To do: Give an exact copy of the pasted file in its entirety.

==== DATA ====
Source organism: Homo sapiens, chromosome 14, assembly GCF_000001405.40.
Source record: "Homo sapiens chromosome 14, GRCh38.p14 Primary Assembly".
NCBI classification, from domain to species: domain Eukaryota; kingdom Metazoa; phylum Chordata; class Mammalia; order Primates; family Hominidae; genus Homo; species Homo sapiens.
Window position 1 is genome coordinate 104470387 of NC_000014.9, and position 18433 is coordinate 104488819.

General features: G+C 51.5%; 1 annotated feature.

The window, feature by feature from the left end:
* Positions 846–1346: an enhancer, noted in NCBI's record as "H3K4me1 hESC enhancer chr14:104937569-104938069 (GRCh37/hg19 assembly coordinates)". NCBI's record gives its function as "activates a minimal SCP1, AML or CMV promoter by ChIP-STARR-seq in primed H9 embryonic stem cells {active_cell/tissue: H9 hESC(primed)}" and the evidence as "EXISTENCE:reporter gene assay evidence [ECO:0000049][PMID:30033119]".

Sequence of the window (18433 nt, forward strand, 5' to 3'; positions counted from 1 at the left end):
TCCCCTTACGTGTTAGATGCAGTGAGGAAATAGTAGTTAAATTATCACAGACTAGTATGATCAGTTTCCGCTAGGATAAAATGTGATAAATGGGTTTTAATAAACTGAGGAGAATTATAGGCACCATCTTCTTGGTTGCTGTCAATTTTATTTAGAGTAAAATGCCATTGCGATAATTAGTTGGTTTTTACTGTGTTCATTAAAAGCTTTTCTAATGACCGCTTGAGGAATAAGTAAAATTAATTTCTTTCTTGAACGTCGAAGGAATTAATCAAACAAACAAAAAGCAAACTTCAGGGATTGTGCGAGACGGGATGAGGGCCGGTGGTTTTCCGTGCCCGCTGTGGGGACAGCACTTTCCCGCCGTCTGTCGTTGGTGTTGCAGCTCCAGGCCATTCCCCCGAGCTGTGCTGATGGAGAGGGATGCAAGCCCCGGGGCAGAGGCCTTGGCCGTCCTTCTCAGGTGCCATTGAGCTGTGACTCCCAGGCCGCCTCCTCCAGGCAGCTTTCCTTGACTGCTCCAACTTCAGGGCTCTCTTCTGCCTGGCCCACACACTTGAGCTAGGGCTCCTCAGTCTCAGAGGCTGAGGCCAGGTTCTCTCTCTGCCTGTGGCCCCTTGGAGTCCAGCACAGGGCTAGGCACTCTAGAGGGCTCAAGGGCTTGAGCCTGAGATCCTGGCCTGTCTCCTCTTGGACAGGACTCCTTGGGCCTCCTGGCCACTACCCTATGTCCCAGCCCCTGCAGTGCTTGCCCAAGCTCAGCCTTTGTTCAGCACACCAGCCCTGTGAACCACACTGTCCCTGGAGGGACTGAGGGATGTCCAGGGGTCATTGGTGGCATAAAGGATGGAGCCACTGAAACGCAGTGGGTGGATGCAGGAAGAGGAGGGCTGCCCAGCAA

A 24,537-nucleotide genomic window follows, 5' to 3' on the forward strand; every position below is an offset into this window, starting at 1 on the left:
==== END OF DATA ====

Source organism: Homo sapiens, chromosome 14, assembly GCF_000001405.40.
Source record: "Homo sapiens chromosome 14, GRCh38.p14 Primary Assembly".
NCBI classification, from domain to species: domain Eukaryota; kingdom Metazoa; phylum Chordata; class Mammalia; order Primates; family Hominidae; genus Homo; species Homo sapiens.
Window position 1 is genome coordinate 104470387 of NC_000014.9, and position 18433 is coordinate 104488819.

General features: G+C 51.5%; 1 annotated feature.

The window, feature by feature from the left end:
* Positions 846–1346: an enhancer, noted in NCBI's record as "H3K4me1 hESC enhancer chr14:104937569-104938069 (GRCh37/hg19 assembly coordinates)". NCBI's record gives its function as "activates a minimal SCP1, AML or CMV promoter by ChIP-STARR-seq in primed H9 embryonic stem cells {active_cell/tissue: H9 hESC(primed)}" and the evidence as "EXISTENCE:reporter gene assay evidence [ECO:0000049][PMID:30033119]".

Sequence of the window (18433 nt, forward strand, 5' to 3'; positions counted from 1 at the left end):
TCCCCTTACGTGTTAGATGCAGTGAGGAAATAGTAGTTAAATTATCACAGACTAGTATGATCAGTTTCCGCTAGGATAAAATGTGATAAATGGGTTTTAATAAACTGAGGAGAATTATAGGCACCATCTTCTTGGTTGCTGTCAATTTTATTTAGAGTAAAATGCCATTGCGATAATTAGTTGGTTTTTACTGTGTTCATTAAAAGCTTTTCTAATGACCGCTTGAGGAATAAGTAAAATTAATTTCTTTCTTGAACGTCGAAGGAATTAATCAAACAAACAAAAAGCAAACTTCAGGGATTGTGCGAGACGGGATGAGGGCCGGTGGTTTTCCGTGCCCGCTGTGGGGACAGCACTTTCCCGCCGTCTGTCGTTGGTGTTGCAGCTCCAGGCCATTCCCCCGAGCTGTGCTGATGGAGAGGGATGCAAGCCCCGGGGCAGAGGCCTTGGCCGTCCTTCTCAGGTGCCATTGAGCTGTGACTCCCAGGCCGCCTCCTCCAGGCAGCTTTCCTTGACTGCTCCAACTTCAGGGCTCTCTTCTGCCTGGCCCACACACTTGAGCTAGGGCTCCTCAGTCTCAGAGGCTGAGGCCAGGTTCTCTCTCTGCCTGTGGCCCCTTGGAGTCCAGCACAGGGCTAGGCACTCTAGAGGGCTCAAGGGCTTGAGCCTGAGATCCTGGCCTGTCTCCTCTTGGACAGGACTCCTTGGGCCTCCTGGCCACTACCCTATGTCCCAGCCCCTGCAGTGCTTGCCCAAGCTCAGCCTTTGTTCAGCACACCAGCCCTGTGAACCACACTGTCCCTGGAGGGACTGAGGGATGTCCAGGGGTCATTGGTGGCATAAAGGATGGAGCCACTGAAACGCAGTGGGTGGATGCAGGAAGAGGAGGGCTGCCCAGCAA

A 24,537-nucleotide genomic window follows, 5' to 3' on the forward strand; every position below is an offset into this window, starting at 1 on the left: